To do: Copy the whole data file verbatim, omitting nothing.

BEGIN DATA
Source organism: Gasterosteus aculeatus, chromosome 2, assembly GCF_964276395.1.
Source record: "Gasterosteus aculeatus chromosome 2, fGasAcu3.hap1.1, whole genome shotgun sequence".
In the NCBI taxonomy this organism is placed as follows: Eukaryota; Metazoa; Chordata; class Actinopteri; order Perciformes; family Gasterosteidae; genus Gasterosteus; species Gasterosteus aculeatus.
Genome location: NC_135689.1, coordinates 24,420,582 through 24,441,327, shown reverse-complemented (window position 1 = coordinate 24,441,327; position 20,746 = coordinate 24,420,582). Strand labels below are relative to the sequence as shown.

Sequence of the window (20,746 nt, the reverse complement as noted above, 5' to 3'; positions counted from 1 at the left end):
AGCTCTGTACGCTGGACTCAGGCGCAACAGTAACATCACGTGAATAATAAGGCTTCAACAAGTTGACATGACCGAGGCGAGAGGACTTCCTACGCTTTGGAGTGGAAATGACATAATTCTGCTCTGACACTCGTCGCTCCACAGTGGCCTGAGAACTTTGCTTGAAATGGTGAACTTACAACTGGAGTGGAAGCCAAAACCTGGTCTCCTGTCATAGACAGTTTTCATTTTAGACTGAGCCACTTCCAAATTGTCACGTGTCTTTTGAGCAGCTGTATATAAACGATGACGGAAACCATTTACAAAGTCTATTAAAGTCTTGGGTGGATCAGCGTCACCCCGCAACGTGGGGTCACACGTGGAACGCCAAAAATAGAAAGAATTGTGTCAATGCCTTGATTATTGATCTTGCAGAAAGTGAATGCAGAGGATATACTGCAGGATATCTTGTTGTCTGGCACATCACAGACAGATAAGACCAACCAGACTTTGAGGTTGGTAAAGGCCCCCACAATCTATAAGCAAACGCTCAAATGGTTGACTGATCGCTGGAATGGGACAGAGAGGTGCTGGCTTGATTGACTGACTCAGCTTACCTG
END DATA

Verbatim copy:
Source organism: Gasterosteus aculeatus, chromosome 2, assembly GCF_964276395.1.
Source record: "Gasterosteus aculeatus chromosome 2, fGasAcu3.hap1.1, whole genome shotgun sequence".
In the NCBI taxonomy this organism is placed as follows: Eukaryota; Metazoa; Chordata; class Actinopteri; order Perciformes; family Gasterosteidae; genus Gasterosteus; species Gasterosteus aculeatus.
Genome location: NC_135689.1, coordinates 24,420,582 through 24,441,327, shown reverse-complemented (window position 1 = coordinate 24,441,327; position 20,746 = coordinate 24,420,582). Strand labels below are relative to the sequence as shown.

Sequence of the window (20,746 nt, the reverse complement as noted above, 5' to 3'; positions counted from 1 at the left end):
AGCTCTGTACGCTGGACTCAGGCGCAACAGTAACATCACGTGAATAATAAGGCTTCAACAAGTTGACATGACCGAGGCGAGAGGACTTCCTACGCTTTGGAGTGGAAATGACATAATTCTGCTCTGACACTCGTCGCTCCACAGTGGCCTGAGAACTTTGCTTGAAATGGTGAACTTACAACTGGAGTGGAAGCCAAAACCTGGTCTCCTGTCATAGACAGTTTTCATTTTAGACTGAGCCACTTCCAAATTGTCACGTGTCTTTTGAGCAGCTGTATATAAACGATGACGGAAACCATTTACAAAGTCTATTAAAGTCTTGGGTGGATCAGCGTCACCCCGCAACGTGGGGTCACACGTGGAACGCCAAAAATAGAAAGAATTGTGTCAATGCCTTGATTATTGATCTTGCAGAAAGTGAATGCAGAGGATATACTGCAGGATATCTTGTTGTCTGGCACATCACAGACAGATAAGACCAACCAGACTTTGAGGTTGGTAAAGGCCCCCACAATCTATAAGCAAACGCTCAAATGGTTGACTGATCGCTGGAATGGGACAGAGAGGTGCTGGCTTGATTGACTGACTCAGCTTACCTG